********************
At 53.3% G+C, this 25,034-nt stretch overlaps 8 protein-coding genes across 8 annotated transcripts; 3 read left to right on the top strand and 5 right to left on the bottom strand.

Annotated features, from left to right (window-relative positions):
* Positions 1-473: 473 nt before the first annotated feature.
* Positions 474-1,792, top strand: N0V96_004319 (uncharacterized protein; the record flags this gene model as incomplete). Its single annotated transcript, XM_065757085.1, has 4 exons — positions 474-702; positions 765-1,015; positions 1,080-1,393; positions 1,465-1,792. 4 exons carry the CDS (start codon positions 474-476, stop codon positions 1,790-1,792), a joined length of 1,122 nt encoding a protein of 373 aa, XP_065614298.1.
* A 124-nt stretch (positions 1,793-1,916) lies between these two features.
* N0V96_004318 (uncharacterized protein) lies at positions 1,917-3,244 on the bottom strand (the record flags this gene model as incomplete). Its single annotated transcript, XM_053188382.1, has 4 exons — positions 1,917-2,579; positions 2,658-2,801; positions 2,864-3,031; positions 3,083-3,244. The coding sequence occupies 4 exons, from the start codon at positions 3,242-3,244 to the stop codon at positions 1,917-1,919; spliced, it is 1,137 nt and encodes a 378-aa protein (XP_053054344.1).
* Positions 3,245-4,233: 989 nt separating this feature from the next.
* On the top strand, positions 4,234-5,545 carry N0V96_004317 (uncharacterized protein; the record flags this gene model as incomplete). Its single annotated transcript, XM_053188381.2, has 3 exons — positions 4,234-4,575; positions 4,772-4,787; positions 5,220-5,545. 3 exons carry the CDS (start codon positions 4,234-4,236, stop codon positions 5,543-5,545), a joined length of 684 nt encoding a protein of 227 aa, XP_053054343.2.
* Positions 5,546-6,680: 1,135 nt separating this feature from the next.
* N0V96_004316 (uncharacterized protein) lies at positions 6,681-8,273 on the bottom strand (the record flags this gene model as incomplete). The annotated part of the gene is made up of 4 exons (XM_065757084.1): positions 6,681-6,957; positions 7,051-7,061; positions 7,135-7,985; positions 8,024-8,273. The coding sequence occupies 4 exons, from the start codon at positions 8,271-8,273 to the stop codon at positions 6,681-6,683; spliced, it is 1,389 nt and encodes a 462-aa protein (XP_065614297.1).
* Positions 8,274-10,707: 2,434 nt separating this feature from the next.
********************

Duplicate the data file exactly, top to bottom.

At 53.3% G+C, this 25,034-nt stretch overlaps 8 protein-coding genes across 8 annotated transcripts; 3 read left to right on the top strand and 5 right to left on the bottom strand.

Annotated features, from left to right (window-relative positions):
* Positions 1-473: 473 nt before the first annotated feature.
* Positions 474-1,792, top strand: N0V96_004319 (uncharacterized protein; the record flags this gene model as incomplete). Its single annotated transcript, XM_065757085.1, has 4 exons — positions 474-702; positions 765-1,015; positions 1,080-1,393; positions 1,465-1,792. 4 exons carry the CDS (start codon positions 474-476, stop codon positions 1,790-1,792), a joined length of 1,122 nt encoding a protein of 373 aa, XP_065614298.1.
* A 124-nt stretch (positions 1,793-1,916) lies between these two features.
* N0V96_004318 (uncharacterized protein) lies at positions 1,917-3,244 on the bottom strand (the record flags this gene model as incomplete). Its single annotated transcript, XM_053188382.1, has 4 exons — positions 1,917-2,579; positions 2,658-2,801; positions 2,864-3,031; positions 3,083-3,244. The coding sequence occupies 4 exons, from the start codon at positions 3,242-3,244 to the stop codon at positions 1,917-1,919; spliced, it is 1,137 nt and encodes a 378-aa protein (XP_053054344.1).
* Positions 3,245-4,233: 989 nt separating this feature from the next.
* On the top strand, positions 4,234-5,545 carry N0V96_004317 (uncharacterized protein; the record flags this gene model as incomplete). Its single annotated transcript, XM_053188381.2, has 3 exons — positions 4,234-4,575; positions 4,772-4,787; positions 5,220-5,545. 3 exons carry the CDS (start codon positions 4,234-4,236, stop codon positions 5,543-5,545), a joined length of 684 nt encoding a protein of 227 aa, XP_053054343.2.
* Positions 5,546-6,680: 1,135 nt separating this feature from the next.
* N0V96_004316 (uncharacterized protein) lies at positions 6,681-8,273 on the bottom strand (the record flags this gene model as incomplete). The annotated part of the gene is made up of 4 exons (XM_065757084.1): positions 6,681-6,957; positions 7,051-7,061; positions 7,135-7,985; positions 8,024-8,273. The coding sequence occupies 4 exons, from the start codon at positions 8,271-8,273 to the stop codon at positions 6,681-6,683; spliced, it is 1,389 nt and encodes a 462-aa protein (XP_065614297.1).
* Positions 8,274-10,707: 2,434 nt separating this feature from the next.